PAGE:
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There are 40 individual quarters in one standard roll of quarters. That’s 10 dollars of quarters.

**How Much is a Roll of Quarters Worth?**

A roll of quarters is worth 10 dollars.

There are 40 quarters in a roll of quarters, each of which is worth 25 cents. Multiply 40 quarters by 25 cents and you have $10.

**How Much Does a Roll of Quarters Weigh?**

All quarters made since 1965 weigh exactly 5.670 grams, which equals 0.2 ounces. That means that a roll of 40 quarters ($10) weighs 226.8 grams, which is equal to 8 ounces, plus the negligible weight of the coin wrapper itself. In terms of pounds, 8 ounces of quarters weigh half a pound.

If you need to know the total weight including the wrapper, check with the coin wrapper manufacturer or weigh the empty coin wrapper yourself. This is because the weight of the coin wrapper varies by manufacturer. While a coin wrapper’s weight might vary, a dime never quarter does! It’s always 5.670 grams.

**How Much Does a Roll of Quarters Cost**

A roll of regular quarters costs ten dollars. That’s because there are 40 individual quarters worth 25 cents each in a roll of quarters.

**How Many Rolls of Quarters are in a Box?**

A standard box of quarters from a Federal Reserve Bank contains 50 rolls of quarters. Since there are 40 quarters in a single roll of coins, that means there are 2,000 quarters worth $500 in one standard box of quarters.

**Quarter Roll Converter**

Use our free Roll of Quarters to Number of Quarters Converter to quickly convert quarter rolls to the exact number of quarters plus find their value.

We have typed in an example of 1 quarter roll which gives us a total of 40 quarters. That answers the question of “how many quarters in a roll”. How much are the 40 quarters worth? If you answered $10, you’d be correct again.

To use our converter, just enter how many rolls of quarters you have. The converter does the rest.

**Why Use Coin Rolls? **

Quarters are put into paper coin rolls because it makes counting, transporting, and keeping track of them much less time consuming. If you didn’t have them in rolls, you would need to carry them around in bags which isn’t very convenient if you’re a business, a local bank, or a coin roll hunter dealing in a large number of coins.

Remember that there are 40 individual quarters in one coin roll. If you handle a lot of quarters and didn’t keep them rolled, it would take you 40 times longer to count your coins.

The coin rolls are designed to tightly pack coins into the wrapper for storage and transportation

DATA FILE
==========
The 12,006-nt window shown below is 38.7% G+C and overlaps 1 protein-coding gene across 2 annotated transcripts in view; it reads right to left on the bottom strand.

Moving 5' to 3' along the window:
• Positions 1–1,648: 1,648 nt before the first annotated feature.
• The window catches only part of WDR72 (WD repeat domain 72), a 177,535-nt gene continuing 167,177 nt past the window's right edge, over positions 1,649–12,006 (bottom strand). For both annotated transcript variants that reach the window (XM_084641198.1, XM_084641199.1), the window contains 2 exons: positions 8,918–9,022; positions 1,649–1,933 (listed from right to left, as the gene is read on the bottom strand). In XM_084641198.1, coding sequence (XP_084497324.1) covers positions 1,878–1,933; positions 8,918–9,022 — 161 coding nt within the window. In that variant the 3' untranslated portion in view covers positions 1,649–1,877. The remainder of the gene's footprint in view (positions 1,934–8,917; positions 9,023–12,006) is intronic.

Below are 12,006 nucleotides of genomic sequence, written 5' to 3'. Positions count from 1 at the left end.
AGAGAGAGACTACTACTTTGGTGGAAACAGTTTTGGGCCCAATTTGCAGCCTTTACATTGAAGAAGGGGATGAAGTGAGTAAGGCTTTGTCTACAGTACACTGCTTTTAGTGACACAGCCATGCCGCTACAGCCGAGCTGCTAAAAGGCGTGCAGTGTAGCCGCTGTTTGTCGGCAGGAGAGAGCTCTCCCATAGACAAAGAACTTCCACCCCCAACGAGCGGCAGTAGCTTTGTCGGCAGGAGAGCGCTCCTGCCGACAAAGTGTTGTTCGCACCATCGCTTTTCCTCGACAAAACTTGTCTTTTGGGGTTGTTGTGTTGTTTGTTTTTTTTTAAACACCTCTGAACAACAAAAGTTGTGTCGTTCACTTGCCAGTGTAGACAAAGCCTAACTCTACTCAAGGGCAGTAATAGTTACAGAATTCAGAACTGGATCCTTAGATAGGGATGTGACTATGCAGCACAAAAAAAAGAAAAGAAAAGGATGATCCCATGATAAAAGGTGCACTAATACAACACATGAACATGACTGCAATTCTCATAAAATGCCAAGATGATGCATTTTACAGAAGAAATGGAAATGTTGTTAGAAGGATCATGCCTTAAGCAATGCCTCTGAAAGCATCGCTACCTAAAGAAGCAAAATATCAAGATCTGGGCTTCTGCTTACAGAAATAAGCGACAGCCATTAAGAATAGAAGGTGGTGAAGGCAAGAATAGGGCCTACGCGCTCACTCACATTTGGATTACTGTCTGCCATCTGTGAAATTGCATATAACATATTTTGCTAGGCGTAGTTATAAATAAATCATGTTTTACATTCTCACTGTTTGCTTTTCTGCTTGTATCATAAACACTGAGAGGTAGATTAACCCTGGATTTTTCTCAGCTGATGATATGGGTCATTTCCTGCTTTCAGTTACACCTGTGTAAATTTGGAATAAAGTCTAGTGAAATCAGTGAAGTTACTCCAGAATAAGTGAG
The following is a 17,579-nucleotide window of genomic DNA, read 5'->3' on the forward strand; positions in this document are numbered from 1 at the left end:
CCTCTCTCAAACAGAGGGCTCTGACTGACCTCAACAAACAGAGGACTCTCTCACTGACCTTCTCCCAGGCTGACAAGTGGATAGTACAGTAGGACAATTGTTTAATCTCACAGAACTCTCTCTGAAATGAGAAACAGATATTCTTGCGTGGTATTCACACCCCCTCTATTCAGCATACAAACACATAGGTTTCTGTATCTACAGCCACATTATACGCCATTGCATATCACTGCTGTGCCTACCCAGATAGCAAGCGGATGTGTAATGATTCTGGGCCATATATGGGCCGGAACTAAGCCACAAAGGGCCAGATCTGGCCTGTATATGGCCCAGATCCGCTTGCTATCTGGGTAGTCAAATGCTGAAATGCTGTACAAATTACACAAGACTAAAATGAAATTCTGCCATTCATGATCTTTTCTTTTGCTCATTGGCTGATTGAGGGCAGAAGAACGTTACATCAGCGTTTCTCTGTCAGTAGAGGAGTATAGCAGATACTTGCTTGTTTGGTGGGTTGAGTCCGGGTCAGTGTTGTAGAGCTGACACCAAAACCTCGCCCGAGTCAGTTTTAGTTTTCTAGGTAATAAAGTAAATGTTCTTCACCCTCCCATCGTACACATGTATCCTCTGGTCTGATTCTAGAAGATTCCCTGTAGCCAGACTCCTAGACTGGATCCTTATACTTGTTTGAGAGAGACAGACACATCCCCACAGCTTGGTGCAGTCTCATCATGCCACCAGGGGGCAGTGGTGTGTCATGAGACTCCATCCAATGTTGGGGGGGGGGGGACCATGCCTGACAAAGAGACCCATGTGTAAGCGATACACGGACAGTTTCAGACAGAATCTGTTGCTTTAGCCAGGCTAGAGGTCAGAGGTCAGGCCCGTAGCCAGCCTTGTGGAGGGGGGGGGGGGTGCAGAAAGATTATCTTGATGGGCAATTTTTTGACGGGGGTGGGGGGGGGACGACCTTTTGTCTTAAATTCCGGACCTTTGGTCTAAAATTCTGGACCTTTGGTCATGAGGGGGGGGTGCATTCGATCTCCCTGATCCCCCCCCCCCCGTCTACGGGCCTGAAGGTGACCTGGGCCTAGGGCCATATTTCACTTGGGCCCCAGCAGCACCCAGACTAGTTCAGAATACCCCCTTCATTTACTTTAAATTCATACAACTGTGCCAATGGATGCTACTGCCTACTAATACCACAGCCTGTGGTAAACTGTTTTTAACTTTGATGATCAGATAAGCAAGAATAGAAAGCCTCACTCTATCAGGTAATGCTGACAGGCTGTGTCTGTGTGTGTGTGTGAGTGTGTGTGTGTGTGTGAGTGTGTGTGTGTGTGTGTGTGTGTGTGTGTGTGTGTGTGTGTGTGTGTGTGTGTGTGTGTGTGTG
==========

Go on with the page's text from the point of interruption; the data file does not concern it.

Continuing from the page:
Banks and businesses handle large volumes of coins, so the time saved by using coin rolls quickly adds up. To save even more time, banks and businesses roll coins use automated coin wrapping machines, which were invented all the way back in 1913.

Besides making life simpler for banks and businesses, coin rolls are a favorite of coin collectors. Why? There are two reasons.

First, a coin collector needs to store their quarters too! If they’re not particularly valuable, putting them in a coin wrapper is a good way to organize the quarters by year, rarity, errors, and other unusual coinage.

Second, coin collectors enjoy searching through rolls of quarters for a hidden gem of a coin that’s worth more than its face value. This hobby is called ‘coin roll hunting’, which we cover in this article.

**Who Invented Coin Rolls?**

The inventor of the paper coin wrapper is lost to history. While we don’t know who the person was or exactly when coin rolls first came into use, it’s believed that they were first used by banks several hundred years ago.

We do know that Charles S. Batdorf patented the first automatic coin wrapping machine in 1913. His invention sped up the coin wrapping process, as his machine was much faster than humans. As a result, coin rolls came into widespread use in the early 20th century. This was good news for banks and businesses used large numbers of coins but put for the people that wrapped coins by hand out of work.

**Where Do Rolls of Quarters Come From?**

Quarters are ‘born’ when they are formed, or ‘struck’, in a coining press at the United States Mint. These new, ‘uncirculated’ quarters are then put into large bags for transporting them to a rolling and distribution center. When a bag of quarters leaves the US Mint, it can weigh over 1,000 pounds and require a forklift to get it into the armored truck!

Interesting fact: A 1,000-pound bag of quarters contains 80,000 quarters and is worth $20,000.